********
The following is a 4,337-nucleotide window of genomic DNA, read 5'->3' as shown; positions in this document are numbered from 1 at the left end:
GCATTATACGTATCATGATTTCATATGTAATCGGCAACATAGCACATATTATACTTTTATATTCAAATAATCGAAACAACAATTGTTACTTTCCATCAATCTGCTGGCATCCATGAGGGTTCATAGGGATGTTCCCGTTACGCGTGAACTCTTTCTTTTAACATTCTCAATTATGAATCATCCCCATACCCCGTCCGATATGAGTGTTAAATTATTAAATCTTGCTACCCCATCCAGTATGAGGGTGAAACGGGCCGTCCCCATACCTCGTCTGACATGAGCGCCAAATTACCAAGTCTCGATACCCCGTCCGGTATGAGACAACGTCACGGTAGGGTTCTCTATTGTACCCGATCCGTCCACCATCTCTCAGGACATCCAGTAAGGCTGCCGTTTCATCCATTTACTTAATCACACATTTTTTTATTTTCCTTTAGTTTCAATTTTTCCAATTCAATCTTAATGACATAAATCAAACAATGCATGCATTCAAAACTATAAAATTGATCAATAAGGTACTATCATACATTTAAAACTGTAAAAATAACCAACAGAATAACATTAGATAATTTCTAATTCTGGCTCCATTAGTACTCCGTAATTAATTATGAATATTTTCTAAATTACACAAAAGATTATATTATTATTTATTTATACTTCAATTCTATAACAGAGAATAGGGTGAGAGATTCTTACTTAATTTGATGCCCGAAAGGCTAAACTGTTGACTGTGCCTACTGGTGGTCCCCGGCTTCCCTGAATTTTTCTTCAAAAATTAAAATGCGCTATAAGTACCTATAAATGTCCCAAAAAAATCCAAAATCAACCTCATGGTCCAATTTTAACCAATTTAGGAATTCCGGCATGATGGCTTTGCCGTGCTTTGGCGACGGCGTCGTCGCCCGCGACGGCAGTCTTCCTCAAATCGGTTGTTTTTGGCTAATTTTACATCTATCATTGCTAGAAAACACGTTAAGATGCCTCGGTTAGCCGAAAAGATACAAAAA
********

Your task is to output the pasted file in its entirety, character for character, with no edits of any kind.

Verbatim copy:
The following is a 4,337-nucleotide window of genomic DNA, read 5'->3' as shown; positions in this document are numbered from 1 at the left end:
GCATTATACGTATCATGATTTCATATGTAATCGGCAACATAGCACATATTATACTTTTATATTCAAATAATCGAAACAACAATTGTTACTTTCCATCAATCTGCTGGCATCCATGAGGGTTCATAGGGATGTTCCCGTTACGCGTGAACTCTTTCTTTTAACATTCTCAATTATGAATCATCCCCATACCCCGTCCGATATGAGTGTTAAATTATTAAATCTTGCTACCCCATCCAGTATGAGGGTGAAACGGGCCGTCCCCATACCTCGTCTGACATGAGCGCCAAATTACCAAGTCTCGATACCCCGTCCGGTATGAGACAACGTCACGGTAGGGTTCTCTATTGTACCCGATCCGTCCACCATCTCTCAGGACATCCAGTAAGGCTGCCGTTTCATCCATTTACTTAATCACACATTTTTTTATTTTCCTTTAGTTTCAATTTTTCCAATTCAATCTTAATGACATAAATCAAACAATGCATGCATTCAAAACTATAAAATTGATCAATAAGGTACTATCATACATTTAAAACTGTAAAAATAACCAACAGAATAACATTAGATAATTTCTAATTCTGGCTCCATTAGTACTCCGTAATTAATTATGAATATTTTCTAAATTACACAAAAGATTATATTATTATTTATTTATACTTCAATTCTATAACAGAGAATAGGGTGAGAGATTCTTACTTAATTTGATGCCCGAAAGGCTAAACTGTTGACTGTGCCTACTGGTGGTCCCCGGCTTCCCTGAATTTTTCTTCAAAAATTAAAATGCGCTATAAGTACCTATAAATGTCCCAAAAAAATCCAAAATCAACCTCATGGTCCAATTTTAACCAATTTAGGAATTCCGGCATGATGGCTTTGCCGTGCTTTGGCGACGGCGTCGTCGCCCGCGACGGCAGTCTTCCTCAAATCGGTTGTTTTTGGCTAATTTTACATCTATCATTGCTAGAAAACACGTTAAGATGCCTCGGTTAGCCGAAAAGATACAAAAA